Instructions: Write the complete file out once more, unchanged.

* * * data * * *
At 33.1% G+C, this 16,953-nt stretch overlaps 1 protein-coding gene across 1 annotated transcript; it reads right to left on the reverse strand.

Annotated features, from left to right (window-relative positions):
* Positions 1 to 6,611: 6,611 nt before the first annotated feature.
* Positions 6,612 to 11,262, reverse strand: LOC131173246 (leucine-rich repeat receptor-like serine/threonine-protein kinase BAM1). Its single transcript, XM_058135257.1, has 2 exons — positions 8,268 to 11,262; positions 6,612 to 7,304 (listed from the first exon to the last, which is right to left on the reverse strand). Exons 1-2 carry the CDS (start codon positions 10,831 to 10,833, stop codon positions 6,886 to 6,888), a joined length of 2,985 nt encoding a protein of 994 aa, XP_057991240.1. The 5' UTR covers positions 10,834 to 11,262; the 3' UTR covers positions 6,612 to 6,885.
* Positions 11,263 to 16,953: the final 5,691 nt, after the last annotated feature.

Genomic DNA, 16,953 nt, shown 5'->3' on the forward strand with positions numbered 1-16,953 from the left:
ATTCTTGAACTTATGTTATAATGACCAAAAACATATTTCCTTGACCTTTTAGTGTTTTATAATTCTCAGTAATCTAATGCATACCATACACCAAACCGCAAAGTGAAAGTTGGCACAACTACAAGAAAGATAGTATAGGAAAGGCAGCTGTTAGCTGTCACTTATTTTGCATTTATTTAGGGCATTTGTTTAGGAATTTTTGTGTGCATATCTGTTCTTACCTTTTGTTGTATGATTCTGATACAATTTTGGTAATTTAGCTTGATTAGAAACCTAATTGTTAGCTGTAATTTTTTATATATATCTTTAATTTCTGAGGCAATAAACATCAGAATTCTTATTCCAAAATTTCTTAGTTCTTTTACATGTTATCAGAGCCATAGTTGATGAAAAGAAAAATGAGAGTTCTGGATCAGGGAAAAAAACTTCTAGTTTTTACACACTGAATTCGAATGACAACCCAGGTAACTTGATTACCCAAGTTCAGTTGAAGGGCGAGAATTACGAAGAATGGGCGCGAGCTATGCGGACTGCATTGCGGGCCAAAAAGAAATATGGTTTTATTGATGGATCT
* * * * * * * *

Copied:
At 33.1% G+C, this 16,953-nt stretch overlaps 1 protein-coding gene across 1 annotated transcript; it reads right to left on the reverse strand.

Annotated features, from left to right (window-relative positions):
* Positions 1 to 6,611: 6,611 nt before the first annotated feature.
* Positions 6,612 to 11,262, reverse strand: LOC131173246 (leucine-rich repeat receptor-like serine/threonine-protein kinase BAM1). Its single transcript, XM_058135257.1, has 2 exons — positions 8,268 to 11,262; positions 6,612 to 7,304 (listed from the first exon to the last, which is right to left on the reverse strand). Exons 1-2 carry the CDS (start codon positions 10,831 to 10,833, stop codon positions 6,886 to 6,888), a joined length of 2,985 nt encoding a protein of 994 aa, XP_057991240.1. The 5' UTR covers positions 10,834 to 11,262; the 3' UTR covers positions 6,612 to 6,885.
* Positions 11,263 to 16,953: the final 5,691 nt, after the last annotated feature.

Genomic DNA, 16,953 nt, shown 5'->3' on the forward strand with positions numbered 1-16,953 from the left:
ATTCTTGAACTTATGTTATAATGACCAAAAACATATTTCCTTGACCTTTTAGTGTTTTATAATTCTCAGTAATCTAATGCATACCATACACCAAACCGCAAAGTGAAAGTTGGCACAACTACAAGAAAGATAGTATAGGAAAGGCAGCTGTTAGCTGTCACTTATTTTGCATTTATTTAGGGCATTTGTTTAGGAATTTTTGTGTGCATATCTGTTCTTACCTTTTGTTGTATGATTCTGATACAATTTTGGTAATTTAGCTTGATTAGAAACCTAATTGTTAGCTGTAATTTTTTATATATATCTTTAATTTCTGAGGCAATAAACATCAGAATTCTTATTCCAAAATTTCTTAGTTCTTTTACATGTTATCAGAGCCATAGTTGATGAAAAGAAAAATGAGAGTTCTGGATCAGGGAAAAAAACTTCTAGTTTTTACACACTGAATTCGAATGACAACCCAGGTAACTTGATTACCCAAGTTCAGTTGAAGGGCGAGAATTACGAAGAATGGGCGCGAGCTATGCGGACTGCATTGCGGGCCAAAAAGAAATATGGTTTTATTGATGGATCT